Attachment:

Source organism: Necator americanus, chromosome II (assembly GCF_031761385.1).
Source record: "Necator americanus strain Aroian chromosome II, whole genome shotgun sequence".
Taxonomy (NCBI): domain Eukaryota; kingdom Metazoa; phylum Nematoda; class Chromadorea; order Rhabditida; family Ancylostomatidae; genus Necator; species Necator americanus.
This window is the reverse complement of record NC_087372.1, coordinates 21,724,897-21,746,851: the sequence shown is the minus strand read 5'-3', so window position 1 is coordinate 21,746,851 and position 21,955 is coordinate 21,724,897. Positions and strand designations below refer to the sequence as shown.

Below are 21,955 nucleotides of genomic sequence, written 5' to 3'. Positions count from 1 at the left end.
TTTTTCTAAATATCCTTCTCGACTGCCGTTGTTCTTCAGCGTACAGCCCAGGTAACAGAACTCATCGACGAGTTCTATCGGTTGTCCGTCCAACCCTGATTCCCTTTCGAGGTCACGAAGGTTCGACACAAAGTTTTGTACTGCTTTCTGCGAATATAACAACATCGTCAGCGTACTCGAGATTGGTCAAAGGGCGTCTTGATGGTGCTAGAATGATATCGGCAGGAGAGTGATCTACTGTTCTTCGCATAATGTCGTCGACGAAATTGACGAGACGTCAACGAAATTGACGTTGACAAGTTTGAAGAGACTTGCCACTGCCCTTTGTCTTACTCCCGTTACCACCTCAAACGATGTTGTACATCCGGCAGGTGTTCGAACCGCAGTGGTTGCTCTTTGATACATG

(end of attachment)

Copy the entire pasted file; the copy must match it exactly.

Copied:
Source organism: Necator americanus, chromosome II (assembly GCF_031761385.1).
Source record: "Necator americanus strain Aroian chromosome II, whole genome shotgun sequence".
Taxonomy (NCBI): domain Eukaryota; kingdom Metazoa; phylum Nematoda; class Chromadorea; order Rhabditida; family Ancylostomatidae; genus Necator; species Necator americanus.
This window is the reverse complement of record NC_087372.1, coordinates 21,724,897-21,746,851: the sequence shown is the minus strand read 5'-3', so window position 1 is coordinate 21,746,851 and position 21,955 is coordinate 21,724,897. Positions and strand designations below refer to the sequence as shown.

Below are 21,955 nucleotides of genomic sequence, written 5' to 3'. Positions count from 1 at the left end.
TTTTTCTAAATATCCTTCTCGACTGCCGTTGTTCTTCAGCGTACAGCCCAGGTAACAGAACTCATCGACGAGTTCTATCGGTTGTCCGTCCAACCCTGATTCCCTTTCGAGGTCACGAAGGTTCGACACAAAGTTTTGTACTGCTTTCTGCGAATATAACAACATCGTCAGCGTACTCGAGATTGGTCAAAGGGCGTCTTGATGGTGCTAGAATGATATCGGCAGGAGAGTGATCTACTGTTCTTCGCATAATGTCGTCGACGAAATTGACGAGACGTCAACGAAATTGACGTTGACAAGTTTGAAGAGACTTGCCACTGCCCTTTGTCTTACTCCCGTTACCACCTCAAACGATGTTGTACATCCGGCAGGTGTTCGAACCGCAGTGGTTGCTCTTTGATACATG